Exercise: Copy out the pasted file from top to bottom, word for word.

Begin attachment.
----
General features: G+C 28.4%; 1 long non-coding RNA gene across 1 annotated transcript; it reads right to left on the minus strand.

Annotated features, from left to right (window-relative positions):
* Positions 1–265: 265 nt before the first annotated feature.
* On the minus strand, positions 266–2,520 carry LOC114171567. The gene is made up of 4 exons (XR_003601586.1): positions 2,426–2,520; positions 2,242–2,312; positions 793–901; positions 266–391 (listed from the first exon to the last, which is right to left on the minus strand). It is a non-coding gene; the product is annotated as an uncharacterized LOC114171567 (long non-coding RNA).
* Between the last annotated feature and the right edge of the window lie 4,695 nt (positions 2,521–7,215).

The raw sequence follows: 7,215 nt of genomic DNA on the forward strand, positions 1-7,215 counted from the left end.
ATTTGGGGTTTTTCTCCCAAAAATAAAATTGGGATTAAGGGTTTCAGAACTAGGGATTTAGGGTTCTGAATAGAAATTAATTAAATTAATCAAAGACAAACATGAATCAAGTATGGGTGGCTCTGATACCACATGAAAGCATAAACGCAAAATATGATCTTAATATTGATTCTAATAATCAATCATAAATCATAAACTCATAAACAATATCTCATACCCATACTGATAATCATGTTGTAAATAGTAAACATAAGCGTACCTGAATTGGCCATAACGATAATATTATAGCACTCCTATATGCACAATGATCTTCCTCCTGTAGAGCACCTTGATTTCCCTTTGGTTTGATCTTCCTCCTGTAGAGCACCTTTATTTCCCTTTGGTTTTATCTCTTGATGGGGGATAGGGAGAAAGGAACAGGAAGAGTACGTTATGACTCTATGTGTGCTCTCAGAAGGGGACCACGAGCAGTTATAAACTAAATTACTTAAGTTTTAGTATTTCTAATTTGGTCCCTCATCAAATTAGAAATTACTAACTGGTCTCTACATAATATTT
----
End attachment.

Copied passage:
General features: G+C 28.4%; 1 long non-coding RNA gene across 1 annotated transcript; it reads right to left on the minus strand.

Annotated features, from left to right (window-relative positions):
* Positions 1–265: 265 nt before the first annotated feature.
* On the minus strand, positions 266–2,520 carry LOC114171567. The gene is made up of 4 exons (XR_003601586.1): positions 2,426–2,520; positions 2,242–2,312; positions 793–901; positions 266–391 (listed from the first exon to the last, which is right to left on the minus strand). It is a non-coding gene; the product is annotated as an uncharacterized LOC114171567 (long non-coding RNA).
* Between the last annotated feature and the right edge of the window lie 4,695 nt (positions 2,521–7,215).

The raw sequence follows: 7,215 nt of genomic DNA on the forward strand, positions 1-7,215 counted from the left end.
ATTTGGGGTTTTTCTCCCAAAAATAAAATTGGGATTAAGGGTTTCAGAACTAGGGATTTAGGGTTCTGAATAGAAATTAATTAAATTAATCAAAGACAAACATGAATCAAGTATGGGTGGCTCTGATACCACATGAAAGCATAAACGCAAAATATGATCTTAATATTGATTCTAATAATCAATCATAAATCATAAACTCATAAACAATATCTCATACCCATACTGATAATCATGTTGTAAATAGTAAACATAAGCGTACCTGAATTGGCCATAACGATAATATTATAGCACTCCTATATGCACAATGATCTTCCTCCTGTAGAGCACCTTGATTTCCCTTTGGTTTGATCTTCCTCCTGTAGAGCACCTTTATTTCCCTTTGGTTTTATCTCTTGATGGGGGATAGGGAGAAAGGAACAGGAAGAGTACGTTATGACTCTATGTGTGCTCTCAGAAGGGGACCACGAGCAGTTATAAACTAAATTACTTAAGTTTTAGTATTTCTAATTTGGTCCCTCATCAAATTAGAAATTACTAACTGGTCTCTACATAATATTT